Last week, American Crystal Sugar Co. informed its growers that they will be allowed to deliver sugar beets to the plant for processing from only 70 percent of their acreage. While American Crystal strived to match potential production in the Red River Valley with final demand, excellent growing conditions throughout the season resulted in higher than expected sugar beet yields.

Leaving unharvested sugar beets in the field represents a significant loss to producers because growers have made a considerable investment in seed, fertilizer, pesticides and fuel that they will not receive back in income for their beets. Even though farmers eventually may deliver total tonnage that is on par with past years, albeit from fewer acres, it is difficult for farmers psychologically to not harvest high-quality beets.

Green Vision Group, Heartland Renewable and I have been working to establish an energy beet-to-biofuel industry across North Dakota. This begs the question of how much biofuel could have been produced from all of the sugar beets that will remain unharvested.

Using five-year acreage and yield averages from 2005 through 2009 from the North Dakota Agricultural Statistics Service, beet producers plant an average of 240,000 acres of sugar beets each year. During the past five years, yields have averaged 23.2 tons per acre. This would mean a total of 1.67 million tons of sugar beets if 30 percent of this average production were available for biofuel.

The next step to determining the total biofuel available is to multiply available beets by the expected quantity of biofuel obtained from each ton. Our preliminary research suggests that 26.5 gallons of ethanol can be produced from each ton of sugar beets. Multiplying this conversion rate by the total tonnage of unharvested sugar beets results in 44.2 million gallons of ethanol not produced.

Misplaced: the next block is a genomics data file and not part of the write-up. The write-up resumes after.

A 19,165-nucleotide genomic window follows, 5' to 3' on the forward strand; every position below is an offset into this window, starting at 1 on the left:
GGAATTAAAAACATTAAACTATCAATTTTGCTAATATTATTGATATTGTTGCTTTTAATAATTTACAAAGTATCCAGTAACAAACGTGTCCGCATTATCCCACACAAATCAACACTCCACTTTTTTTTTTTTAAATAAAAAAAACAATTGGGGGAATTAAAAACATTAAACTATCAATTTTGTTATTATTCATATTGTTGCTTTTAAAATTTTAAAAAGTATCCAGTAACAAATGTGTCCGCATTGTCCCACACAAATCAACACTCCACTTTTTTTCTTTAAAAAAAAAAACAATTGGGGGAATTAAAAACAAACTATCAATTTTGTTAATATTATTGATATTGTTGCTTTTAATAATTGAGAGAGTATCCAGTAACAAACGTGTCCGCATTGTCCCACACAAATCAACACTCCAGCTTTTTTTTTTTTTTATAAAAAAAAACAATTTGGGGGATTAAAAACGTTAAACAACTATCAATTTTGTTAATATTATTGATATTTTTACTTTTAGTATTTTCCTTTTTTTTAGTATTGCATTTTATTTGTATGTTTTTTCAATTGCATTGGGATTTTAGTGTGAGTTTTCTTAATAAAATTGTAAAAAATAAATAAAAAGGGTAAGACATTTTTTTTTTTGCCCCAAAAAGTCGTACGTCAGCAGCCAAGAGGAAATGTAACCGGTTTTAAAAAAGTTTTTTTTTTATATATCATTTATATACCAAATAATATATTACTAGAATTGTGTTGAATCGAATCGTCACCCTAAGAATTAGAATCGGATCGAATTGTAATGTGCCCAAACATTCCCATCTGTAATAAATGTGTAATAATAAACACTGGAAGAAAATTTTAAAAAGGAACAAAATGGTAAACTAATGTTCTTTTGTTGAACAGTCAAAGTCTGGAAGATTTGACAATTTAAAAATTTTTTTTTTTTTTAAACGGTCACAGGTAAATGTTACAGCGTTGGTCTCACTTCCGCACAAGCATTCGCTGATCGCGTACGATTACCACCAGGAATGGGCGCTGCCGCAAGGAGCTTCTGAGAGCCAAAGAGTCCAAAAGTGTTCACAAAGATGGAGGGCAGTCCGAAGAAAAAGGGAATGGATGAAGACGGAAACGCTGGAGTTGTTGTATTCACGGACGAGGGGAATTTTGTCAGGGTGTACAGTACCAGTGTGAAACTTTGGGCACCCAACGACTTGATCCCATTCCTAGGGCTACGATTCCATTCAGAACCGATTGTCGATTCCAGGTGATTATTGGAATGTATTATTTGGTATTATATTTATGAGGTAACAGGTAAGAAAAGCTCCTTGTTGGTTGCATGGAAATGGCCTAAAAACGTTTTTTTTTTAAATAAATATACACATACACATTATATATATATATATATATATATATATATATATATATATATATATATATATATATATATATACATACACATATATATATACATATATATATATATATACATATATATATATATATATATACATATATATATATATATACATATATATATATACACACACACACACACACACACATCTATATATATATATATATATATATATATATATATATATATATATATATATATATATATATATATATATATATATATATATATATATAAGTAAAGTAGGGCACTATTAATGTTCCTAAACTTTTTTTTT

To put this in context, North Dakota consumed 365 million gallons of gasoline in 2008, according to the U.S. Department of Energy. Consequently, biofuel from unharvested beets could displace more than 12 percent of the state’s current demand.

When we hold educational meetings for our energy beet-to-biofuel project, the suggestion to use unharvested sugar beets typically comes up. However, the concept really isn’t commercially feasible. A new commercial plant can’t sustain itself based on the expectation that there always will be unharvested beets available.

Unharvested beets are a large cost to farm producers. Sugar beet companies eventually will scale back acreage to bring production in line with market demand whenever the surplus of beets becomes too large.

Unexpectedly favorable growing conditions have resulted in wonderful sugar beet crops in the state during the past few years. While excess production can’t sustain a new energy beet-to-biofuel plant, it is a testament to the comparative advantage such a plant would enjoy in the energy industry.